Life is tough, no argument. Love is work, any relationship is work, but the loving ones are worth the effort.

Beyond all of that I want to keep my heart pure for my wife. I wish that I hadn't ever had a girlfriend. I wish I could stand on the alter someday and have my first kiss with the woman I am going to spend the rest of my life with, to only know the intimacy of her and my father. But I polluted my life with the choices I made, and the memories still linger like cancer. I don't want to make any more provisions for my flesh. So I want to keep any relationships that I have with women as pure as I can. And at least for me women were a huge stumbling block for me in the past and I think it would be foolish for me to date when I am not ready for marriage. Besides all of that I haven't been walking with Christ all that long as it is, and I know that I have a lot of maturing to do before I am ready to become a spiritual leader for a home.

He's starting to remind me of Paul.

Go live in a Christian Commune or something and let those who run the place choose your mate. On the theory that those who run the place are filled by the Spirit, they'll always make the right choice....do you remember the Branch Davidians down in Waco? I think Hare Krishna communes are run on the same theory too.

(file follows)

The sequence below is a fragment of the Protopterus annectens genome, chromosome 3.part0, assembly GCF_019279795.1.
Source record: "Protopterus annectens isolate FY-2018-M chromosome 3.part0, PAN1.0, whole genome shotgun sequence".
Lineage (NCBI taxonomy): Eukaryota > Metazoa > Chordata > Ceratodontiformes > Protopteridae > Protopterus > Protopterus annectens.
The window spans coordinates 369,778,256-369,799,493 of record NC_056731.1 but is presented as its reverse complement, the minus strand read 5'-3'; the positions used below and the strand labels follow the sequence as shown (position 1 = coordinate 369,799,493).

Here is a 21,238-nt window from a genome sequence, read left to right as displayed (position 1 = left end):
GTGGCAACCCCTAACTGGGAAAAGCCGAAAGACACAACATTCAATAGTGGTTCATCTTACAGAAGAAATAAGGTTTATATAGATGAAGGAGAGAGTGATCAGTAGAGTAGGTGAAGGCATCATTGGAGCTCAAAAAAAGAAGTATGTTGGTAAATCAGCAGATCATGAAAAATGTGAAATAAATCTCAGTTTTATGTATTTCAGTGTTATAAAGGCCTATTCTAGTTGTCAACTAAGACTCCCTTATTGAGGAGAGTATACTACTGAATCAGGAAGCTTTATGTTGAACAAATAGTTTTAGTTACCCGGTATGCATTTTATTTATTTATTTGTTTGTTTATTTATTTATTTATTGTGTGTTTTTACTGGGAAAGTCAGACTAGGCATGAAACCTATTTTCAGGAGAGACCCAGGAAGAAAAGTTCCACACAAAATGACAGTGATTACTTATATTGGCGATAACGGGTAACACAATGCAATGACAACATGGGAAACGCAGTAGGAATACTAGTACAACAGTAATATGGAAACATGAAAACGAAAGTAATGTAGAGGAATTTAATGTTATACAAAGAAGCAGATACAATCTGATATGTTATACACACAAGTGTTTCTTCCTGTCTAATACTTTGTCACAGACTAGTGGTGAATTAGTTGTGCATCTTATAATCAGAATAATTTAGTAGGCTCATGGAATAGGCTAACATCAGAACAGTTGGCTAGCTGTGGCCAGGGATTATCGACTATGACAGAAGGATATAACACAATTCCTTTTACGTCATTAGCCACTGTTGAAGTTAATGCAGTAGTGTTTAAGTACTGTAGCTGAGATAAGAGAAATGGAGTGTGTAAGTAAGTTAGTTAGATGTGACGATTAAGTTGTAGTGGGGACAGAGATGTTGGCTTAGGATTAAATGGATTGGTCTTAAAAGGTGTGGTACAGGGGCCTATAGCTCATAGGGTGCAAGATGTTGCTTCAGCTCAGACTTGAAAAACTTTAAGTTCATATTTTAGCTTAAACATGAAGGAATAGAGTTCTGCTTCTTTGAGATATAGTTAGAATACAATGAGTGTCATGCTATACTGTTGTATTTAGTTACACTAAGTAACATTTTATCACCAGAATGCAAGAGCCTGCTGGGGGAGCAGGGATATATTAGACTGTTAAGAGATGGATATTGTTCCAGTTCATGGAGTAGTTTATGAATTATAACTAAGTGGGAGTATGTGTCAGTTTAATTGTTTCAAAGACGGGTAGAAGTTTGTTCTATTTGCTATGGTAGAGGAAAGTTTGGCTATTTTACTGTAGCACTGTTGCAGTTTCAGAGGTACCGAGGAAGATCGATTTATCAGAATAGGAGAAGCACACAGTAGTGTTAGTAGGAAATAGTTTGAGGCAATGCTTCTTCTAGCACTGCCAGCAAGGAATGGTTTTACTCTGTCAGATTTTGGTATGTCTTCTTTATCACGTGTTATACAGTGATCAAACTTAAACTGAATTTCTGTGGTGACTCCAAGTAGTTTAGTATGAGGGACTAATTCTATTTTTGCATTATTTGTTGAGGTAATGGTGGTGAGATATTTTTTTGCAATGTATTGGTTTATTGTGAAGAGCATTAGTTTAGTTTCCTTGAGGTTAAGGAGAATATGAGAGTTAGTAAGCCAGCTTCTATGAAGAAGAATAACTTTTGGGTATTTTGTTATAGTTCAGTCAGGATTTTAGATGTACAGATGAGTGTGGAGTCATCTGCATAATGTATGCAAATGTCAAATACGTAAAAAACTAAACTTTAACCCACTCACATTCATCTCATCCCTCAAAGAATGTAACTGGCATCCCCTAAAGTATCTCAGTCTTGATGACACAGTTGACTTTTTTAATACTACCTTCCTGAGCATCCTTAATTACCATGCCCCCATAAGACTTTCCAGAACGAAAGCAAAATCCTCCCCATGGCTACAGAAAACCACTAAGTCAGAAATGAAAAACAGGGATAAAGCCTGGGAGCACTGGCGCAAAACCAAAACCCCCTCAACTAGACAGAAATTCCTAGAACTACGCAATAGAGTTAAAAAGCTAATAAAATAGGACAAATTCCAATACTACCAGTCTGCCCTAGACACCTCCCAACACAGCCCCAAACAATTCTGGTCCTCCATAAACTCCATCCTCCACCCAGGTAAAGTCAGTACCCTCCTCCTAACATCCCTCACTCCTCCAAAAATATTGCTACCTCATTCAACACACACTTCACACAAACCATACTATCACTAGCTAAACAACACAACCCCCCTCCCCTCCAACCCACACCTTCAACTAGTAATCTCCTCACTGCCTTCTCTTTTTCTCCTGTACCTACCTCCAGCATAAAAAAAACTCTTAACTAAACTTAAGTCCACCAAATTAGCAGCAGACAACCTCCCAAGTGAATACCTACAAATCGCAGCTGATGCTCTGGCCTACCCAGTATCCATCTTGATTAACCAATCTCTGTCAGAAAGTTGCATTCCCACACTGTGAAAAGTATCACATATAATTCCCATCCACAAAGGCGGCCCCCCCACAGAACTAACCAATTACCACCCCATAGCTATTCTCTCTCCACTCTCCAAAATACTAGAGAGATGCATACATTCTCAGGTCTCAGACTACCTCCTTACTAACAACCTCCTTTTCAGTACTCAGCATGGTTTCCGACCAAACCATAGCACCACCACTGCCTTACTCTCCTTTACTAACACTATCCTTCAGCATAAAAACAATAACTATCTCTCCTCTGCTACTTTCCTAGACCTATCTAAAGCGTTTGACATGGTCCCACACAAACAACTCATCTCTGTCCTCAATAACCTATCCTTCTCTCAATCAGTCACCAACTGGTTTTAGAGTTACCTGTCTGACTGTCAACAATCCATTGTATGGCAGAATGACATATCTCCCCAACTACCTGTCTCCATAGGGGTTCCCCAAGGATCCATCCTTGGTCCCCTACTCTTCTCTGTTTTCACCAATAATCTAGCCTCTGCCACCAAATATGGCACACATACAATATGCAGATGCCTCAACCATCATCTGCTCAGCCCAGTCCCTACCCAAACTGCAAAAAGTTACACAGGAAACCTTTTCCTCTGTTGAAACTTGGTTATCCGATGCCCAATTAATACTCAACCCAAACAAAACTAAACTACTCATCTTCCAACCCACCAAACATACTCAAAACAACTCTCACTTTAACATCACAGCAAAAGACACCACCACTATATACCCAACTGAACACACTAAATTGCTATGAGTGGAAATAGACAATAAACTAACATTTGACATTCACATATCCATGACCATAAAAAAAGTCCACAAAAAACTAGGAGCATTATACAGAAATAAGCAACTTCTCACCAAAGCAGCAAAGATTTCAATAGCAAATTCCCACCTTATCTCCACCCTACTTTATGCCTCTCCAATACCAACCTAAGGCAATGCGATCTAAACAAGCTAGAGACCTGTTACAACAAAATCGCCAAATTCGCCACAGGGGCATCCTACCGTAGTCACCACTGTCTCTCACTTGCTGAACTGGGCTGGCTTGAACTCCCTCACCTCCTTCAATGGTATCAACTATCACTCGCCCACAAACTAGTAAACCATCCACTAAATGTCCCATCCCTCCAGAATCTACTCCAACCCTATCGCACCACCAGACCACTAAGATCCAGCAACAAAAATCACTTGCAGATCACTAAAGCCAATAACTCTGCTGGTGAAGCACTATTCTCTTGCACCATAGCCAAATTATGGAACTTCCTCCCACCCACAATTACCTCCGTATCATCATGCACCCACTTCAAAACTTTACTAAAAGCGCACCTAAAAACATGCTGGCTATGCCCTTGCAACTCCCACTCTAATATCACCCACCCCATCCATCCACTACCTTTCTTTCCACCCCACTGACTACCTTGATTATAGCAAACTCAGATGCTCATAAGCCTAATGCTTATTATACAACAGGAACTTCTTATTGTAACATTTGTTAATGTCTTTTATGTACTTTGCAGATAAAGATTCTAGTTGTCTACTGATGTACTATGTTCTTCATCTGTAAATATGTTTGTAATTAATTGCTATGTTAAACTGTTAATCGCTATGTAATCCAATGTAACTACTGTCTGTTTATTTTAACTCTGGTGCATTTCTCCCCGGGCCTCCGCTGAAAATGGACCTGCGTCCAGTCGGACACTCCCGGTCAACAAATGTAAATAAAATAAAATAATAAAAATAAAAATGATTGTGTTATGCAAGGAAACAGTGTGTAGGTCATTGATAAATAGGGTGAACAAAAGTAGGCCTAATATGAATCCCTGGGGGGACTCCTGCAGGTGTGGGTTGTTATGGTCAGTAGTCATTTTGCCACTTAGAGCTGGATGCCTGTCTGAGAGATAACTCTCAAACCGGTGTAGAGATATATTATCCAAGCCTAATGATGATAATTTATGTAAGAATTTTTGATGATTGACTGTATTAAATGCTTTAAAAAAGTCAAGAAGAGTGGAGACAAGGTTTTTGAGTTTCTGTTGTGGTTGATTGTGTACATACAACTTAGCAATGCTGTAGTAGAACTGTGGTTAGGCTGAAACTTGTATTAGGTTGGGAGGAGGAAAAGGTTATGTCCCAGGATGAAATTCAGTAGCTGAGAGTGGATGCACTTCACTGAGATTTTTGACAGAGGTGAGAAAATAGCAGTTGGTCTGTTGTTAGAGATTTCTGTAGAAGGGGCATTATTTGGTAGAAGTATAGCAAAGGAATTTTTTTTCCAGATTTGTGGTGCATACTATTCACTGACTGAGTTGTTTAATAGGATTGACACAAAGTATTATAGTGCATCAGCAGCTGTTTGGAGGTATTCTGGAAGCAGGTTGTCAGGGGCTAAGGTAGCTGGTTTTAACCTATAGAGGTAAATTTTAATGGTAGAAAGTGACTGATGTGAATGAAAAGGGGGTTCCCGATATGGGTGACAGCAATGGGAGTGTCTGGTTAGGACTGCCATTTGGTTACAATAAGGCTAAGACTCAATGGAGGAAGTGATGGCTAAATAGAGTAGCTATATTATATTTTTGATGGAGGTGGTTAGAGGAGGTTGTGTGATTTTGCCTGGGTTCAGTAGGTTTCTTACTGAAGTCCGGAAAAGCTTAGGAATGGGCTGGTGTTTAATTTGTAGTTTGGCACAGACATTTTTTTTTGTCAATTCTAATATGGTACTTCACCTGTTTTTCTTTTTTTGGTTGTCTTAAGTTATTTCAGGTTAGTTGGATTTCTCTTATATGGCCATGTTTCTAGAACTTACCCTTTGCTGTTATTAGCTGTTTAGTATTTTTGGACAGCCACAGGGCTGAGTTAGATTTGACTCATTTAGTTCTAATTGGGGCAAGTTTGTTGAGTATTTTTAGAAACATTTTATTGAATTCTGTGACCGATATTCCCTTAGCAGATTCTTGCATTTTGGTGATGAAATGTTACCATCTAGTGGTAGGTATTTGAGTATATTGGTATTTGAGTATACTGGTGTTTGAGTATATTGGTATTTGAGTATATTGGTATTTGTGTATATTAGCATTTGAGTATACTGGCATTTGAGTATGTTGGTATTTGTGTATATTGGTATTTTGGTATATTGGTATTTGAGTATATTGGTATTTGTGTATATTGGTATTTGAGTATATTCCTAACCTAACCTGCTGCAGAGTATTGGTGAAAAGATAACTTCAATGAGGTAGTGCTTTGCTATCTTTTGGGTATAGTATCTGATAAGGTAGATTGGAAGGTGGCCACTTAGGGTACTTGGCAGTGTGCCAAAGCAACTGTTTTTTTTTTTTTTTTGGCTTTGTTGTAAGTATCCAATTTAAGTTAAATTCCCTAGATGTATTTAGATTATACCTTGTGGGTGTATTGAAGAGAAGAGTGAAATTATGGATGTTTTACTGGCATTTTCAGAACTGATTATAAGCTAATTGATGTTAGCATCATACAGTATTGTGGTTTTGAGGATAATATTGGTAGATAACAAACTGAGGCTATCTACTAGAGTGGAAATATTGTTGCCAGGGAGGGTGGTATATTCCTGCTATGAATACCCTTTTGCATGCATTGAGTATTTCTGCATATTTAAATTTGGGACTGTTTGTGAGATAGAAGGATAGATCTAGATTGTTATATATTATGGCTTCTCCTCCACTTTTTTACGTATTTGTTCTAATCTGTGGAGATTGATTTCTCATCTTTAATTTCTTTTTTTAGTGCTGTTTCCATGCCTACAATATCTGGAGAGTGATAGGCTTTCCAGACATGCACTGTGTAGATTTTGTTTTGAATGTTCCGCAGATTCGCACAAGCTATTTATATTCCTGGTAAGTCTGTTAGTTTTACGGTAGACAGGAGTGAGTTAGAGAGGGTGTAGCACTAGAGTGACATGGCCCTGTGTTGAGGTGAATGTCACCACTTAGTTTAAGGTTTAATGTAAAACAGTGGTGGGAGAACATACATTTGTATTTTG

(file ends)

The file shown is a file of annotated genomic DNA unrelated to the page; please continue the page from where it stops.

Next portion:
About God's will, he definitely is concerned about our motivation behind what we do, but he is also very concerned about what actions are actually taking place in our life's. He wants to see the fruits of the Spirit. Paul said that he had a clear conscience about persecuting the Church, he thought he was doing Gods will, and he may have had all of the right intentions in the world, but he still got blinded for three days. God had a different plan for Paul's life than being a Pharisee, he wanted him to preach the gospel. So I think that its a combination, not just why we are doing something but what we are doing. Faith without works is dead. We aren't saved by our works but, if we are walking in the Spirit, then people will know that we are his disciples by our love and the other fruits of the Spirit.